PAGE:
Beyond the number of people at the ceremony in Washington on Friday, Spicer clarified that his definition of a viewing audience does not just include those standing on the Mall or watching on television but also the “tens of millions” who watched online.
“It's unquestionable,” Spicer said of his argument that Trump's inauguration had the largest viewing audience, although he did not provide exact numbers or comparisons with previous inaugurations to back up his assertion. “And I don't see any numbers that dispute that when you add up attendance, viewership, total audience in terms of tablets, phones, on television. I'd love to see any information that proves that otherwise.”
Spicer did not address some of the other questionable data points he listed on Saturday, when he summoned the press corps to deliver a statement criticizing coverage of Trump's inauguration while arguing Trump had “the largest audience to ever witness an inauguration, period, both in person and around the globe.”
While criticizing the media for reporting crowd counts, because the U.S. Park Service does not provide them, Spicer insisted that when the president took the oath of office, there were 720,000 people sitting in three sections on the Mall. He implied that aerial photos of the crowd, which appeared to show a far smaller turnout than for former president Barack Obama's first inauguration, could not be trusted because a white ground covering was used, accentuating empty spaces. Spicer left the Saturday briefing without taking questions from reporters.
On Monday, Spicer took dozens of questions from reporters during a briefing that lasted more than 90 minutes. He opened the briefing — his first official one — by vaguely joking about his controversial statements over the weekend and saying his Twitter feed proves he is not the most popular press secretary. But soon, a reporter pressed Spicer on what happened and asked whether he plans as press secretary to always be truthful and never knowingly say something that isn't factual.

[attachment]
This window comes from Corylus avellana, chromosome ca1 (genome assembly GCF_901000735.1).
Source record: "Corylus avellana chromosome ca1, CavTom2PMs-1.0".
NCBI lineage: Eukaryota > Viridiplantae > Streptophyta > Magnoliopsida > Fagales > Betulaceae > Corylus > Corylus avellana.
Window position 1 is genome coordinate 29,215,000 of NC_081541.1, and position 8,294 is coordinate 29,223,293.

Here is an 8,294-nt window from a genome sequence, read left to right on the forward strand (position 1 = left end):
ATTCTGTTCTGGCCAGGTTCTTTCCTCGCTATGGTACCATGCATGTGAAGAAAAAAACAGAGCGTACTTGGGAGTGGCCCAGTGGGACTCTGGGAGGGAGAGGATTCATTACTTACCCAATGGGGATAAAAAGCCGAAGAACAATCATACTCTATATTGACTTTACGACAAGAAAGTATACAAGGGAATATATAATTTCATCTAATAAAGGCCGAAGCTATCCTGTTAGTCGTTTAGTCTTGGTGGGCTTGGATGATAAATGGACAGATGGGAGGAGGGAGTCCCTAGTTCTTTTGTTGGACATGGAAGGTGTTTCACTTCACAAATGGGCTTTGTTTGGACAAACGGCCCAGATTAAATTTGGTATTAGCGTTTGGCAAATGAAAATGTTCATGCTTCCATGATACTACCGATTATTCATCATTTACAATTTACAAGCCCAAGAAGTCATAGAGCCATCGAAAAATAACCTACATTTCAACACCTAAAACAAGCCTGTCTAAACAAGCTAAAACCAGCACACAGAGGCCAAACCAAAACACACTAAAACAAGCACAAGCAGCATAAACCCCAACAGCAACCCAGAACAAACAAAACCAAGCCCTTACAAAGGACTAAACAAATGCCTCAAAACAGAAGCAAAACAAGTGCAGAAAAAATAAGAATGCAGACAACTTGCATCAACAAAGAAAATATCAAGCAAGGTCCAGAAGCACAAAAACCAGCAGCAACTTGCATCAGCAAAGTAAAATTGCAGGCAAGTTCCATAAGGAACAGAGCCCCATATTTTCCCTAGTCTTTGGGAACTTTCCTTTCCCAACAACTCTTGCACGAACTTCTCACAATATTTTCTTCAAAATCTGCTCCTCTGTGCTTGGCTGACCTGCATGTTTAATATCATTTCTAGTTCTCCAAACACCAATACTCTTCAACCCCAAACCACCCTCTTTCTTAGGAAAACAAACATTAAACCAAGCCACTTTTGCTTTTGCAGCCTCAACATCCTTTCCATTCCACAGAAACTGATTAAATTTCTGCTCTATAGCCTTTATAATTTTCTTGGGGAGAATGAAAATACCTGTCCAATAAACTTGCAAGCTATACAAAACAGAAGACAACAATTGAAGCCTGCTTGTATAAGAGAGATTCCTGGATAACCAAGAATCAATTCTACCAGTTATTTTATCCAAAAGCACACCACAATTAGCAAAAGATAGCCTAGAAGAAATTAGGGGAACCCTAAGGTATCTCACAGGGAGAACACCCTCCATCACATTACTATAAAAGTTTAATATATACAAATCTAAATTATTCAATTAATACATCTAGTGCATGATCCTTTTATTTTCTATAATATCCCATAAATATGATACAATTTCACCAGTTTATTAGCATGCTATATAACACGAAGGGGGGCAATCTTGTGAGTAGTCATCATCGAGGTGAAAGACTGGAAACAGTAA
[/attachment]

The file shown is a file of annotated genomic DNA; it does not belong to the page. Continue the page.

“Our intention is never to lie to you,” Spicer said. “You're in the same boat: I mean, there are times when you guys tweet something out or write a story and you publish a correction. That doesn't mean that you were intentionally trying to deceive readers and the American people, does it? And I think that we should be afforded the same opportunity.
“There are times when we believe something to be true or we get something from an agency or we act in haste because the information available wasn't complete, but our desire to communicate with the American people and make sure that you have the most complete story at the time, and so we do it. But, again, I think that when you look net-net, we're going to do our best every time we can. I'm going to come out here and tell you the facts as I know them, and if we make a mistake, I'll do our best to correct it.”
Spicer continued to push reporters to hold themselves to the same levels of accountability that they hold the White House. He again pointed to an inaccurate report Friday night by a reporter who mistakenly thought the bust of the Rev. Martin Luther King Jr. had been removed from the Oval Office. When it was revealed that the bust was still there, the reporter quickly issued a correction and an apology to his colleagues. Spicer responded on Twitter on Friday: “Apology accepted.”
“We had a tweet go out about Martin Luther King — think about how racially charged that is,” Spicer said Monday. “And someone rushes out and says to the entire press corps that the president of the United States has removed the bust from his office.”
Spicer said that while the reporter apologized to his colleagues, “Where was the apology to the president of the United States? Where was the apology to millions of people who read that and thought how racially insensitive that was. Where was that apology?”